What’s “alt-right” in German? Breitbart News is expanding in Europe

A strong backlash.
A strong backlash.
Image: Reuters/Wolfgang Rattay
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After propelling Donald Trump into the White House, Breitbart News is turning its focus to Europe.

The website was thrust into the spotlight in the run-up to the election when the former executive chairman Stephen Bannon, the leading voice of the alt-right, was named as Trump’s top campaign operative. Under Bannon’s reign, Breitbart News has become known for its  incendiary articles such as “Does feminism make women ugly?” and having a section called “Black Crime.” Bannon was recently named the new White House chief strategist.

Now, after launching in the UK and expanding its operations in the US, Breitbart will take its winning formula to Germany and France, according to Reuters. With elections planned in both countries next year, the alt-right website hopes to capitalize on the anti-immigrant sentiment sweeping Europe to formulate further Trump-style upsets.

“We think that France is the place to be,” Bannon said in the summer (link in French) before he joined Trump’s campaign; Breitbart plans to open a Paris bureau before the presidential election in May.

The moves come after the nationalism-fueled wins for Brexit—the UK’s decision to leave the European Union—and Trump, both of which set record traffic for Breitbart. France could be the site of the next shock upset.

Marine Le Pen, the leader of France’s far-right party Front National, is gearing up for the French presidential election next year. President François Hollande is the most unpopular leader in French history, and the mainstream right is also polling well—they are holding their primary today. One candidate, former president Niçolas Sarkozy, has aped Le Pen’s anti-immigrant rhetoric to become one of the leading contenders.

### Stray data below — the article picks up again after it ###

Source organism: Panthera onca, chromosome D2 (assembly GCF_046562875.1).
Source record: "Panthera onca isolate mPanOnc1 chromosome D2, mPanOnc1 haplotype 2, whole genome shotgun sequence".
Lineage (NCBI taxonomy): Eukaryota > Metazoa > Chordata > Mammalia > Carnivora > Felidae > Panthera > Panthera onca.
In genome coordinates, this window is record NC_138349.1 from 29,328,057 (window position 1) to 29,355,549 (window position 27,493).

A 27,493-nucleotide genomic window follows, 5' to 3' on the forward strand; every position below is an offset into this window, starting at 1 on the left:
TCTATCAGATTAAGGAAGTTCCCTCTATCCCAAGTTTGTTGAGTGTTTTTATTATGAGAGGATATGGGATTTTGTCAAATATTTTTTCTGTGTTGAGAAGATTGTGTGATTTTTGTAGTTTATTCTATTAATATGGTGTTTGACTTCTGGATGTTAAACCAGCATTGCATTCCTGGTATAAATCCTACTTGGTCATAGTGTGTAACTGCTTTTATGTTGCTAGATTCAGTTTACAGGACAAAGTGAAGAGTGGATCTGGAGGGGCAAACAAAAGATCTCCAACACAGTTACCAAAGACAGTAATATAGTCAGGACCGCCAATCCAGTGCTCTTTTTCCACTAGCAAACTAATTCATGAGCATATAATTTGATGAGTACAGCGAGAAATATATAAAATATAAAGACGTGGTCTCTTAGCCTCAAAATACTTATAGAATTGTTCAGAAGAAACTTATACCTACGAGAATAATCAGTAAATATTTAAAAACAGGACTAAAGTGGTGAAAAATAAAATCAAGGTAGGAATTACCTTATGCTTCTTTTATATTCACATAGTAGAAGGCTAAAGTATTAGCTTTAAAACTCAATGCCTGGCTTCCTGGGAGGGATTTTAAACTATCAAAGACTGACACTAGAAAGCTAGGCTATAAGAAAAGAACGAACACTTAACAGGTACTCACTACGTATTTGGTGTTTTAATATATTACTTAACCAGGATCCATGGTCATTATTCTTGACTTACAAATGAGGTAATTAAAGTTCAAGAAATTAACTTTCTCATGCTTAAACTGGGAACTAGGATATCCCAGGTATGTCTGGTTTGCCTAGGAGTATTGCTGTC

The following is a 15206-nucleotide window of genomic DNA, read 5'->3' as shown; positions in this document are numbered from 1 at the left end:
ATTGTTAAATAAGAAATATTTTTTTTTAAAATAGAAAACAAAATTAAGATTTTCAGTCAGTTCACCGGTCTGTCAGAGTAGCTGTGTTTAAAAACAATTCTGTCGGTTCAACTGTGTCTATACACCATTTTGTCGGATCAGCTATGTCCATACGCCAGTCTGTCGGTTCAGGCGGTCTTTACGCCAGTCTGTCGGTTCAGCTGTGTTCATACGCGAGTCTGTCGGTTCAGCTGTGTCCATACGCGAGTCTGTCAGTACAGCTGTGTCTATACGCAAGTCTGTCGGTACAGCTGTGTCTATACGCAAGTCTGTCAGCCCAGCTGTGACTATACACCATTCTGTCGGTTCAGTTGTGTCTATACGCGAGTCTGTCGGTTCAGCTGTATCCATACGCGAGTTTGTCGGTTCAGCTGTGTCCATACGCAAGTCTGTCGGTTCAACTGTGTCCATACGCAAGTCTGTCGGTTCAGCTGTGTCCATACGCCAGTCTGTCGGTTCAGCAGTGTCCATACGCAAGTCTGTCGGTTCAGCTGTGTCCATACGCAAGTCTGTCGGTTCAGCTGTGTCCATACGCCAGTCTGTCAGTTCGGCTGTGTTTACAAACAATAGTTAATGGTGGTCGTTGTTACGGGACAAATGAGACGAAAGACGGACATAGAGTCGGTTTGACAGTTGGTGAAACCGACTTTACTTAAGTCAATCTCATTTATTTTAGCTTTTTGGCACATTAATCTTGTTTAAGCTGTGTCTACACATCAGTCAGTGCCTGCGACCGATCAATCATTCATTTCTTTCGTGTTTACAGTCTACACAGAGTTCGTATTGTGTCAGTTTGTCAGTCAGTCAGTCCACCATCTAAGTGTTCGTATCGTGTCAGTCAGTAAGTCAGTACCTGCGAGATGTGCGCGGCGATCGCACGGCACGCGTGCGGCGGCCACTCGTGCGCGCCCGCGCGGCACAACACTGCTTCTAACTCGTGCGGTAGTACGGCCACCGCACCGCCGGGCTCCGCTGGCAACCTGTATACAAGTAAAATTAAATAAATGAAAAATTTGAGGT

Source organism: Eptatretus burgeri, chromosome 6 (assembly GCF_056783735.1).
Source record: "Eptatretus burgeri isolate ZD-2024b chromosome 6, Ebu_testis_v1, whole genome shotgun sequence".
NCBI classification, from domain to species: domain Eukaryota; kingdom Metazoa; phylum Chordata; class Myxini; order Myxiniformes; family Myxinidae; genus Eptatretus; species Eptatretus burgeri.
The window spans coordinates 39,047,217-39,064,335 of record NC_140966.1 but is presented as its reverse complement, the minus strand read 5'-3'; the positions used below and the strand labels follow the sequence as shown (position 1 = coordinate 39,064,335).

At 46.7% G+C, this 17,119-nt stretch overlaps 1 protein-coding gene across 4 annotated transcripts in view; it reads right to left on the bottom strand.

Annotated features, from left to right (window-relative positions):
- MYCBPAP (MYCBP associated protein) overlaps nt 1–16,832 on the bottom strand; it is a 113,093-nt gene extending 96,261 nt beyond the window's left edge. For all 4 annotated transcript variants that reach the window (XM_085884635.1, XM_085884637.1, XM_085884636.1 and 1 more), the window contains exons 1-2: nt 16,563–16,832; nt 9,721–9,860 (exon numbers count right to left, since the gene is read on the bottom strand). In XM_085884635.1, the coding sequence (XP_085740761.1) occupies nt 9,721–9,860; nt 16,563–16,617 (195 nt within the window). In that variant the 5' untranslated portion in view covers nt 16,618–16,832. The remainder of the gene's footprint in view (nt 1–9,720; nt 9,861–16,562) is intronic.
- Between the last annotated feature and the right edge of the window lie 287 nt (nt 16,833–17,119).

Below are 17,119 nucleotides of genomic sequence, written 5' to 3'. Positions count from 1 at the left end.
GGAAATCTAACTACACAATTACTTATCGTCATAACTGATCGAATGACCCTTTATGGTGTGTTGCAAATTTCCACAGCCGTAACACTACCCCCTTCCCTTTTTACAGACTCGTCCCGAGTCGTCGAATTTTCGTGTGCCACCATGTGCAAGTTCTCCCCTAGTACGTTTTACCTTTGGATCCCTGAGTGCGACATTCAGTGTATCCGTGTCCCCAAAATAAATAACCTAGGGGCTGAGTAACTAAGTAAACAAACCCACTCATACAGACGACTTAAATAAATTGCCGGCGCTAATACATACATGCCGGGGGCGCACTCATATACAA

France has struggled with integrating its large Muslim population and a string of horrific terror attacks last year have exacerbated fears and tension. There is already a strong far-right online press in France. The founder of one such site Égalité et Réconciliation, Alain Soral, told The Verge of Breitbart that he wasn’t worried about fighting for readers. “I think they’re placing themselves more in direct competition with mainstream media. Whereas we remain with the people who no longer want to believe the media, and who no longer want to hear it.” (Soral was fined for espousing anti-Semitic views on Facebook.)

As for Le Pen, was one of the first European politicians to congratulate Trump on his victory (and among many of Europe’s far-right to welcome the result). The odds suggest Le Pen will falter in the second round of the country’s two-stage runoff vote, but after Brexit and Trump, many have, unsurprisingly, lost confidence with pollsters.

If you Google “front national polls,” the second story is from Breitbart titled “Marine Le Pen surges in French polls.”

The same populism could also shake up the status quo in Germany. Chancellor Angela Merkel—who has being described as the liberalism’s last defender (paywall) in the West—will likely stand for a fourth term. But she is facing renewed pressure after Germany let in 1 million migrants last year. After several high-profile incidents of local communities opposing the migrants, a mass sexual assault in Cologne on New Year’s Eve, and a string of terror attacks from refugees, Merkel expressed a rare show of regret on how she executed the policy.

Her biggest threat would be others from the right of the German political spectrum, but Breitbart would likely fly the flag for Frauke Petry, the leader of Alternative für Deutschland, who has been nicknamed “Adolfina” by her detractors (paywall).